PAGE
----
Jeremy Grantham on Zulus, Changing Quants, etc.

GMO’s Jeremy Grantham has out a typically lucid new market commentary, and it contains some quotable musings on quantitative investors. Here’s Jeremy on next-generation quants, Zulu warriors, and outlier events:

The good old days of the domination of the first generation quant models, where you simply show up with three concepts – value, momentum, and discipline – are over. But, even more critically and, perhaps like career and business risk, out at the limits of arbitrage, is this need for judgmental overrides on rare macro events. Quants like to show off their discipline by marching off the cliff in rows (it is said, I hope apocryphally, that Shaka, the great Zulu Chief, marched an impi, or regiment, off a cliff to impress
European observers and I hope it did). Well, in real life it would be nice to stop at the edge and say “I don’t like the look of this, perhaps my model missed something.” The extremely diffi cult objective is to maintain the advantages of quant discipline 95% or so of the time and hand over to a human being when you reach the edge of the cliff.

Nicely put.


  1. Josh Stern says:

    It’s a good read. This is a better link for it: Grantham’s article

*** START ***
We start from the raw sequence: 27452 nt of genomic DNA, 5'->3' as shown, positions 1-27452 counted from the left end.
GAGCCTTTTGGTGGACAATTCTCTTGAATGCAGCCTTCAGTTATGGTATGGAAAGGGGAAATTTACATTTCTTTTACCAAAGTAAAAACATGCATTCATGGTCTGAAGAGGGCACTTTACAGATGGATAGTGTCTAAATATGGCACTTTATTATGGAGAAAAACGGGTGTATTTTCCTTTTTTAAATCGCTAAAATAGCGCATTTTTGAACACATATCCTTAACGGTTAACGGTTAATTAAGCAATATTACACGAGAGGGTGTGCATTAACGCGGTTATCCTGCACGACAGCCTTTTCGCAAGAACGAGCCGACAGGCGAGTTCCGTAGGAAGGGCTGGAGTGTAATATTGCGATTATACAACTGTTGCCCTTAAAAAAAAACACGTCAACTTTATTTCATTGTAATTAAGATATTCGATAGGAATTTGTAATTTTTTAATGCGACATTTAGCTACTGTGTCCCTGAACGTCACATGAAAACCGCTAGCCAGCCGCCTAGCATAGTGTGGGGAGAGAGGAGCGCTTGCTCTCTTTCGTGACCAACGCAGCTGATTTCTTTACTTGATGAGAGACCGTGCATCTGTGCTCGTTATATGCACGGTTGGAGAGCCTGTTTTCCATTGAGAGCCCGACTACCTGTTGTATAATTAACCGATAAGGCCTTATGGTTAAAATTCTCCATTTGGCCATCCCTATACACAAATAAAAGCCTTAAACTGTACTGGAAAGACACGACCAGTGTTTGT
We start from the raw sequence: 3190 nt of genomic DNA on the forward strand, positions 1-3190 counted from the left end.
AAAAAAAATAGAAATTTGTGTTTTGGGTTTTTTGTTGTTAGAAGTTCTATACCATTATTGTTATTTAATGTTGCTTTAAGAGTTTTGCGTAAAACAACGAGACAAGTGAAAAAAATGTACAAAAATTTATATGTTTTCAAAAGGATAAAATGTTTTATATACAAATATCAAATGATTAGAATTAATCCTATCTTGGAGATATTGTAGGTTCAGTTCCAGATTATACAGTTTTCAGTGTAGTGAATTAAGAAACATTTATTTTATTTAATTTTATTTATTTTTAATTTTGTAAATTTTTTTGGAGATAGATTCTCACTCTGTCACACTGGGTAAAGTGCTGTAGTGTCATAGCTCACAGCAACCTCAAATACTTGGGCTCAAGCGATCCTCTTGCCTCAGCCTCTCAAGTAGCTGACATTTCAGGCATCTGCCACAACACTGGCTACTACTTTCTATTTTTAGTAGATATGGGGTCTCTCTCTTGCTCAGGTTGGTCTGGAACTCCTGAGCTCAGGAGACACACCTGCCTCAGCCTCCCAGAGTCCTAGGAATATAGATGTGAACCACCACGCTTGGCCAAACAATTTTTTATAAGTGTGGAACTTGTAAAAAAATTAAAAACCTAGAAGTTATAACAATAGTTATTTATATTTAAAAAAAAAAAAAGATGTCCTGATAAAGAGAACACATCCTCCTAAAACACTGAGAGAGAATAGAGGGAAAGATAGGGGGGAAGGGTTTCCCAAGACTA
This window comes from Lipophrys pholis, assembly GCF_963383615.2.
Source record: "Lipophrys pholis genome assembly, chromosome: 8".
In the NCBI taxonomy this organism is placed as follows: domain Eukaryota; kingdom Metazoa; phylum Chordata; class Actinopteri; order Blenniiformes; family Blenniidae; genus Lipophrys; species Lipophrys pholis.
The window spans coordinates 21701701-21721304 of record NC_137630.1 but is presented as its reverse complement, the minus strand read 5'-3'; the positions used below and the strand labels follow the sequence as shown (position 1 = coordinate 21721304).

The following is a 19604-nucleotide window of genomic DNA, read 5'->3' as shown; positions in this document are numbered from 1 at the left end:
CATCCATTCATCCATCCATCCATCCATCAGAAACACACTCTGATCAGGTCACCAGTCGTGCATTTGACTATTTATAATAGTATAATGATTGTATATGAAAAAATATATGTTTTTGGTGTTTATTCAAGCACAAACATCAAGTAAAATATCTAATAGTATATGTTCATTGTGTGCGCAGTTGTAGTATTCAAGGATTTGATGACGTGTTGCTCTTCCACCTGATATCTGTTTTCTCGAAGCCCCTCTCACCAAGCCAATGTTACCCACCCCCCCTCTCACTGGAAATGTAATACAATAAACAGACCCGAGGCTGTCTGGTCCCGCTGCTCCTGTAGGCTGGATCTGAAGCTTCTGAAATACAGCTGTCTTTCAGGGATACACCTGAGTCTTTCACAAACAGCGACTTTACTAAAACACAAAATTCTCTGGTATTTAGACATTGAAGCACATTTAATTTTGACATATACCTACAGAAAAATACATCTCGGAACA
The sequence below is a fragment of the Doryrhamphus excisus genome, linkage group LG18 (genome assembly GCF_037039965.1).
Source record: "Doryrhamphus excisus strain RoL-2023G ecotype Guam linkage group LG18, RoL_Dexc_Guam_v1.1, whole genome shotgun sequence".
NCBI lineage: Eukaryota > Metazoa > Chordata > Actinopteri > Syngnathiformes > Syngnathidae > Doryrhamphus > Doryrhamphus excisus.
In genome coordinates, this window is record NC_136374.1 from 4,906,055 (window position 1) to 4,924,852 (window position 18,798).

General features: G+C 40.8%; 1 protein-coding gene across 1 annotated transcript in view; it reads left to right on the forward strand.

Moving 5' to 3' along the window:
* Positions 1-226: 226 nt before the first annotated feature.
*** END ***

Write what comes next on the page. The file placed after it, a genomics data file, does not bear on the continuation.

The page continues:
2. Mark - NYC says:

    Hmmm…when I was at a big-global bank leadership conference thingy, a senior banker gave the exact same analogy (except he was driving a car as fast as possible with imperfect vision). The leaders were able to stop short of the cliff and turn around, that was his definition for leadership. Maybe bank to hedge fund correlation is greater than thought. Going to read the whole article now.

  3. Like most, he refers to the HF trading world as if it encompassed all that was quantitative, instead of it being a small corner of the quantitative method. Joel Greenblatt is a quant. Oh, bother.
    Accepting his pigeonholing of HF trading as the only thing “quant” and moving on …
    The thing that the HF guys needed was simple. Measure their results, their last 100 trades or so, against the payout distribution that was expected by their models. When it was statistically different – stop trading.
    No “handing off to the humans” necessary.
    Like most problems associated with computers, the error was with the humans (who designed the models) in the first place, and never with the hardware or software itself.

  4. fike silk says:

    Oh, yeah… Put another way, if you can see the darn cliffs, why are you using a computer model in the first place?